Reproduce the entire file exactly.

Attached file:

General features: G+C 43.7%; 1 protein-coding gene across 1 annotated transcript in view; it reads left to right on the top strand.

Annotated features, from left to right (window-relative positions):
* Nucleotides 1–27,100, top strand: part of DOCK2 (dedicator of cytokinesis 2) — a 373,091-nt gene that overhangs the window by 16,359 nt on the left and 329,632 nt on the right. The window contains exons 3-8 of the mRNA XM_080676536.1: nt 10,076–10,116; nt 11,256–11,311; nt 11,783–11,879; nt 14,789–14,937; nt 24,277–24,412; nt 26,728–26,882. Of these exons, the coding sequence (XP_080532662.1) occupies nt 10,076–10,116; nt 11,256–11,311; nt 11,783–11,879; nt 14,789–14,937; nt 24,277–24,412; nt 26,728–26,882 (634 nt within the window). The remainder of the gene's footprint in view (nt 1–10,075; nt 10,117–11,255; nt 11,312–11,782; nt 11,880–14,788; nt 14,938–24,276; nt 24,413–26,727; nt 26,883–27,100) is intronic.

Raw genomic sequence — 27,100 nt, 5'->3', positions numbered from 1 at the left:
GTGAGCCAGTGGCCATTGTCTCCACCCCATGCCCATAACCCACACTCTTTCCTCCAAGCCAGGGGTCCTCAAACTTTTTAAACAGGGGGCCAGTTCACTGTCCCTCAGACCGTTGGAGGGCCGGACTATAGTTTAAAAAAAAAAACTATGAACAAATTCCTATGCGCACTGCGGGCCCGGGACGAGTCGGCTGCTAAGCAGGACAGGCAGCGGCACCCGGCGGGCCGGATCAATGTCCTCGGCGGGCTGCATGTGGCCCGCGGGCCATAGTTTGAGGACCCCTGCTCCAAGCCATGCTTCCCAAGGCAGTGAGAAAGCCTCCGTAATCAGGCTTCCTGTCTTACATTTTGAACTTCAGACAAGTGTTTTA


General features: G+C 43.7%; 1 protein-coding gene across 1 annotated transcript in view; it reads left to right on the top strand.

Annotated features, from left to right (window-relative positions):
* Nucleotides 1–27,100, top strand: part of DOCK2 (dedicator of cytokinesis 2) — a 373,091-nt gene that overhangs the window by 16,359 nt on the left and 329,632 nt on the right. The window contains exons 3-8 of the mRNA XM_080676536.1: nt 10,076–10,116; nt 11,256–11,311; nt 11,783–11,879; nt 14,789–14,937; nt 24,277–24,412; nt 26,728–26,882. Of these exons, the coding sequence (XP_080532662.1) occupies nt 10,076–10,116; nt 11,256–11,311; nt 11,783–11,879; nt 14,789–14,937; nt 24,277–24,412; nt 26,728–26,882 (634 nt within the window). The remainder of the gene's footprint in view (nt 1–10,075; nt 10,117–11,255; nt 11,312–11,782; nt 11,880–14,788; nt 14,938–24,276; nt 24,413–26,727; nt 26,883–27,100) is intronic.

Raw genomic sequence — 27,100 nt, 5'->3', positions numbered from 1 at the left:
GTGAGCCAGTGGCCATTGTCTCCACCCCATGCCCATAACCCACACTCTTTCCTCCAAGCCAGGGGTCCTCAAACTTTTTAAACAGGGGGCCAGTTCACTGTCCCTCAGACCGTTGGAGGGCCGGACTATAGTTTAAAAAAAAAAACTATGAACAAATTCCTATGCGCACTGCGGGCCCGGGACGAGTCGGCTGCTAAGCAGGACAGGCAGCGGCACCCGGCGGGCCGGATCAATGTCCTCGGCGGGCTGCATGTGGCCCGCGGGCCATAGTTTGAGGACCCCTGCTCCAAGCCATGCTTCCCAAGGCAGTGAGAAAGCCTCCGTAATCAGGCTTCCTGTCTTACATTTTGAACTTCAGACAAGTGTTTTA